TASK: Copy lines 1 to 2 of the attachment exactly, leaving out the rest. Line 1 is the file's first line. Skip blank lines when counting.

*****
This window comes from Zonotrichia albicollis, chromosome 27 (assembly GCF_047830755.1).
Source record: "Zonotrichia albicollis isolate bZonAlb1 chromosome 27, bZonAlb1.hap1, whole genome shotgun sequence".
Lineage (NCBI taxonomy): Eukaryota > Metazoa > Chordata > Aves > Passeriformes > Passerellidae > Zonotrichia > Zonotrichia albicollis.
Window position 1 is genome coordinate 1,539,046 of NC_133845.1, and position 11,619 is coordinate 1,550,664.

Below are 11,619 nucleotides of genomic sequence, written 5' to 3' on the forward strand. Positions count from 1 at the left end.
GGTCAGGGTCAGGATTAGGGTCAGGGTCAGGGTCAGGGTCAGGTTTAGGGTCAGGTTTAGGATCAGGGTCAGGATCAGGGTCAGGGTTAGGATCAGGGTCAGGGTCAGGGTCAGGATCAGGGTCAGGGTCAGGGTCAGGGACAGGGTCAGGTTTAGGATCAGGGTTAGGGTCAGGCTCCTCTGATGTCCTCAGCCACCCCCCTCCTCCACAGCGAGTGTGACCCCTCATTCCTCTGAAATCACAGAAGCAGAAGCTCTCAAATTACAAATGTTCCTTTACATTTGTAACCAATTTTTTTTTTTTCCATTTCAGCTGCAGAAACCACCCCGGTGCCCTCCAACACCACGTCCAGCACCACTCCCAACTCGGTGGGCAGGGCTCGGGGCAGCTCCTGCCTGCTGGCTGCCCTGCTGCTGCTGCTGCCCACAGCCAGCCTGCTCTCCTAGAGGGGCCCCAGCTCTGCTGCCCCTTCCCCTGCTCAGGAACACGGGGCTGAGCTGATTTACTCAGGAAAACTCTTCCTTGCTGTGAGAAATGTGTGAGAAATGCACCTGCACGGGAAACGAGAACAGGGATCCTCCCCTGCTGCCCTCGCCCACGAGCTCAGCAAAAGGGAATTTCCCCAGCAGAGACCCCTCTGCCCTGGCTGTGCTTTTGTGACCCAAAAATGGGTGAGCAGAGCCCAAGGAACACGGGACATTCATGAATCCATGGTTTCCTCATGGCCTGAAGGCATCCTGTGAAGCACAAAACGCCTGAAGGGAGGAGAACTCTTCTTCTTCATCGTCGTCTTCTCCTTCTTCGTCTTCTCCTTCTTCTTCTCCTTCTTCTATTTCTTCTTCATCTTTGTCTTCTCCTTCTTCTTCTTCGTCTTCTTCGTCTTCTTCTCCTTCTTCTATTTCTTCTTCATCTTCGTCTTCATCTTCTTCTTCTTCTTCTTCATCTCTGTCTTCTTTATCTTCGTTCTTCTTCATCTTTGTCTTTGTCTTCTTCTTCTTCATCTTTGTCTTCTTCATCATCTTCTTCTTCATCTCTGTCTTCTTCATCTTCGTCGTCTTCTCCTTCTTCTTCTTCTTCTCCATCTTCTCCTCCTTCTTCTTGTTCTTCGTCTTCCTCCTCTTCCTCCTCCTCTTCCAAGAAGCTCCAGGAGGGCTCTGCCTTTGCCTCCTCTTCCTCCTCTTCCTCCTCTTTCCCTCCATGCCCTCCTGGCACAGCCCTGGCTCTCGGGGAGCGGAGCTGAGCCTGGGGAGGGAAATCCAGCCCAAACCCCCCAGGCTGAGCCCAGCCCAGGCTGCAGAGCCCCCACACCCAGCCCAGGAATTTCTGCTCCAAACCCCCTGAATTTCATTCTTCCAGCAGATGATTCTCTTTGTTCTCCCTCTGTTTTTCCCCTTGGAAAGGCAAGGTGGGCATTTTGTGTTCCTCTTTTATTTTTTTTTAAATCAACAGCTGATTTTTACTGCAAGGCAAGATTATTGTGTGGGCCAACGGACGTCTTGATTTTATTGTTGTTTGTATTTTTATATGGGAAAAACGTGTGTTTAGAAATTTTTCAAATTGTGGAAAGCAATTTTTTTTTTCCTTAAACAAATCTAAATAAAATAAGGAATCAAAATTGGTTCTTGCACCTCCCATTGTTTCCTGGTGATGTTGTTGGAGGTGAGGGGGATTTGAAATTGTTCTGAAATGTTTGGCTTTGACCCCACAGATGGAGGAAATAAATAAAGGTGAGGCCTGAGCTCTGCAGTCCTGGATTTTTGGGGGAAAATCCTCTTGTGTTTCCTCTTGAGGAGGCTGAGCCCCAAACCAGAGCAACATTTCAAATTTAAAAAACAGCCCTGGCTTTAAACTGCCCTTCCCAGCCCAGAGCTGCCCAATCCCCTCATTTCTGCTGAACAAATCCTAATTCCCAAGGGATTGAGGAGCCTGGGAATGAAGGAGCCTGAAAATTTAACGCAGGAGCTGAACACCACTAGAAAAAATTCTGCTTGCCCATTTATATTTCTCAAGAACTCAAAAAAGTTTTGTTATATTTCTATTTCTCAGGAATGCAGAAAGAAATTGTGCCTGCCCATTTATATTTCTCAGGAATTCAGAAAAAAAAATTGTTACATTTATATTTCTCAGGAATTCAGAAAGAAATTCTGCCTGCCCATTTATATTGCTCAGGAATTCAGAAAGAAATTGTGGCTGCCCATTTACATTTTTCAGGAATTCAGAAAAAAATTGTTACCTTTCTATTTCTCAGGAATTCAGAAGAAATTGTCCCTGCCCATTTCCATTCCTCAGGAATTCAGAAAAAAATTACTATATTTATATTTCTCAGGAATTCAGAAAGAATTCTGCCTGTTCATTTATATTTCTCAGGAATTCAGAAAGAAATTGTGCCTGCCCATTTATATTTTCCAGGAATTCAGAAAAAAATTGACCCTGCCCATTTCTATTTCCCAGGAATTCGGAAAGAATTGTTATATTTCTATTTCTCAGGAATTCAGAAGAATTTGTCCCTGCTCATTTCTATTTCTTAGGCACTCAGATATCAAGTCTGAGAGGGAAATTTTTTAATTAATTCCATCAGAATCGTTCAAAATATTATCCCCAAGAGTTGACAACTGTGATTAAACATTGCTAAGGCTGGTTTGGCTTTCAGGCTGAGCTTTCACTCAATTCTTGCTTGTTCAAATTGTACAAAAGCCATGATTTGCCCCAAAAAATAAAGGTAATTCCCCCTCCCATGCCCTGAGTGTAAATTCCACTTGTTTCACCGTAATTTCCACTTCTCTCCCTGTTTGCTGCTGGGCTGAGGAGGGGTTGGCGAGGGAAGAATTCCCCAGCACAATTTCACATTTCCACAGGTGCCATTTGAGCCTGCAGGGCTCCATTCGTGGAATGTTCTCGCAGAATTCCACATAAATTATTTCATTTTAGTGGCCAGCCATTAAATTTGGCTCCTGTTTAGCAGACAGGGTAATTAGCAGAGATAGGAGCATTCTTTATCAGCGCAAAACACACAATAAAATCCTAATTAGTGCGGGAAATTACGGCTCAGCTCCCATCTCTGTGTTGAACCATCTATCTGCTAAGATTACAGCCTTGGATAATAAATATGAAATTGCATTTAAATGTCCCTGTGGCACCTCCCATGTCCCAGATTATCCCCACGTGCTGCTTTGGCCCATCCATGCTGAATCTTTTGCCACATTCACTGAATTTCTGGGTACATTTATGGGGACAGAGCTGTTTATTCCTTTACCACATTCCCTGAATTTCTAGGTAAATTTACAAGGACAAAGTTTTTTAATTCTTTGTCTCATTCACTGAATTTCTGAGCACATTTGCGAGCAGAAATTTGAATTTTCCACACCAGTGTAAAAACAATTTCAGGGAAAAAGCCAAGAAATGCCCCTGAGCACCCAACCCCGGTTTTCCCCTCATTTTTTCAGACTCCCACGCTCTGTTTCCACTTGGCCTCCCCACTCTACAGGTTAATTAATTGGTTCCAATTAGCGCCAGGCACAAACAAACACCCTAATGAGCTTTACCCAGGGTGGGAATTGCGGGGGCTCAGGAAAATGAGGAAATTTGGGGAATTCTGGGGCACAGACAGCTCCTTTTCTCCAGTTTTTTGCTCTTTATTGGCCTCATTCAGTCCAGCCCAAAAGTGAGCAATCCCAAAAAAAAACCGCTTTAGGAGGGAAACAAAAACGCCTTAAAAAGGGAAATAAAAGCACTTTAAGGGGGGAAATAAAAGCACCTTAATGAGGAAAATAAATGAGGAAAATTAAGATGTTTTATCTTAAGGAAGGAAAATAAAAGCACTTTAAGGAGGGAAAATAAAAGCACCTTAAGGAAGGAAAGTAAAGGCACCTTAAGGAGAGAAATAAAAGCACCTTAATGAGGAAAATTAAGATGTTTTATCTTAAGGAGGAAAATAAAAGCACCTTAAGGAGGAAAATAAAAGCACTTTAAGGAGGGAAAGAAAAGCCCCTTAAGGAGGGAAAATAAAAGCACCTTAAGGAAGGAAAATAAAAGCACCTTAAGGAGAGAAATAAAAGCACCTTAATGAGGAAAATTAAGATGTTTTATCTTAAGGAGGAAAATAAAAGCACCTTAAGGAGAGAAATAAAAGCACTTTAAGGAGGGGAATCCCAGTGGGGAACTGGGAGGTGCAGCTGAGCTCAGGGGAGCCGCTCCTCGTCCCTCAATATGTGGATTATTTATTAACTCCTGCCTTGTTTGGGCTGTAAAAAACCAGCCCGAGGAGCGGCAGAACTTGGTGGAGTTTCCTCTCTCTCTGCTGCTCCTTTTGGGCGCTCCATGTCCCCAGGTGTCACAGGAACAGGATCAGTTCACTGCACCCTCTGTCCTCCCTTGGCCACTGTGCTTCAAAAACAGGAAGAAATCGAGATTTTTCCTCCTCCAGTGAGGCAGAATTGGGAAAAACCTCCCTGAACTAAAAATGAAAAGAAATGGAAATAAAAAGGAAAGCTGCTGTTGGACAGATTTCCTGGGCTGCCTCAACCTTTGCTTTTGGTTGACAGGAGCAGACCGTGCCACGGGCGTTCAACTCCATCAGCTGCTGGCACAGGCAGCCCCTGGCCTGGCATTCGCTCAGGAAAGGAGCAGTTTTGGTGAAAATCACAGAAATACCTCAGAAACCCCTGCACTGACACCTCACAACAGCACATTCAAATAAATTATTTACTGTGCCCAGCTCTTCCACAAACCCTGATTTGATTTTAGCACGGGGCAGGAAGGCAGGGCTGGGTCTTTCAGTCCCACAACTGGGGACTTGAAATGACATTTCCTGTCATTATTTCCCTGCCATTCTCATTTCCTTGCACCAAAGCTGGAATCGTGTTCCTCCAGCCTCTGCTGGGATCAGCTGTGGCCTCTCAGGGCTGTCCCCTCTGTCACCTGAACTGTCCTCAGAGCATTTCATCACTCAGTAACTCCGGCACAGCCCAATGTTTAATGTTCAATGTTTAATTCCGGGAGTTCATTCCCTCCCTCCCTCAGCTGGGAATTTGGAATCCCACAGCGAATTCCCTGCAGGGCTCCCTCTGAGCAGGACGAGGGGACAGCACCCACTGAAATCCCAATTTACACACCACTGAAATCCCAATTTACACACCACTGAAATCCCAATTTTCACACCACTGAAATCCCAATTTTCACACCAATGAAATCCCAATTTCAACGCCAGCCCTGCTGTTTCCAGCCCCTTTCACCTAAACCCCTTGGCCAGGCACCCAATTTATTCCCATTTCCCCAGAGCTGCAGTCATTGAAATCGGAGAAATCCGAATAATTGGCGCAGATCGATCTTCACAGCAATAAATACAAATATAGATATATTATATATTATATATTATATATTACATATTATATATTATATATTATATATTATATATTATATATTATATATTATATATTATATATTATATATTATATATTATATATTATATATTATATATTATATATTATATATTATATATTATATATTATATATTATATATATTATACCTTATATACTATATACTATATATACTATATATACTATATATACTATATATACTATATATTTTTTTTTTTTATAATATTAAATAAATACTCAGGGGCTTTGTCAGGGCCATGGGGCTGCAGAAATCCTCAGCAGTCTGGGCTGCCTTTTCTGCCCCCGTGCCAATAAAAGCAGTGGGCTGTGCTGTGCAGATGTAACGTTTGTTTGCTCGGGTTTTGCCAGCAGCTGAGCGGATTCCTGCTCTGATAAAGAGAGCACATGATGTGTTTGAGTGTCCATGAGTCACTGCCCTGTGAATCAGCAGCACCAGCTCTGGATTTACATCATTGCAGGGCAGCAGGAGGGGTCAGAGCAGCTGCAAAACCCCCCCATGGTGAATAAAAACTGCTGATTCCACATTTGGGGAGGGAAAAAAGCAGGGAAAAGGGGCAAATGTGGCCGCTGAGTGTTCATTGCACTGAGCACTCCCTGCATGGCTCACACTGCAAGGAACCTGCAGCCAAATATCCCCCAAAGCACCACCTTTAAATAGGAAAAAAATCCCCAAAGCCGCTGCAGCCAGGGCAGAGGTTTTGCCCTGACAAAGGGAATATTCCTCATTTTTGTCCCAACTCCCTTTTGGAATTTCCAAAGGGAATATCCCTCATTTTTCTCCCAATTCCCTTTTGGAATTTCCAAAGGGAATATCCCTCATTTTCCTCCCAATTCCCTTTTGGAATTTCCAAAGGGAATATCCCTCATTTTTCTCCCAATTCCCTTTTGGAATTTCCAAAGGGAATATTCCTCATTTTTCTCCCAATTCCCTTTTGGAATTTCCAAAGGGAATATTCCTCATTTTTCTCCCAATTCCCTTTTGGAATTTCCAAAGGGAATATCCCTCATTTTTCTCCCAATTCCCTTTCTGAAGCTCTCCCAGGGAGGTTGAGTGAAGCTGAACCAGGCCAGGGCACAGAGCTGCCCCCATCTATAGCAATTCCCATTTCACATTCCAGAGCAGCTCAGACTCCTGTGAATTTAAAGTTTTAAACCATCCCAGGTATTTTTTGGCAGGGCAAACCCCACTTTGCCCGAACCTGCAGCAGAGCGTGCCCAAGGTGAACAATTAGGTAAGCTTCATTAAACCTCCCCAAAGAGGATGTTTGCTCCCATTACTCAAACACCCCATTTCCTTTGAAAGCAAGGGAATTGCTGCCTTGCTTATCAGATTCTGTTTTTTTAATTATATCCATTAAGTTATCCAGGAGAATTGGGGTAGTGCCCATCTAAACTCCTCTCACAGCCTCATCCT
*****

This window comes from Zonotrichia albicollis, chromosome 27 (assembly GCF_047830755.1).
Source record: "Zonotrichia albicollis isolate bZonAlb1 chromosome 27, bZonAlb1.hap1, whole genome shotgun sequence".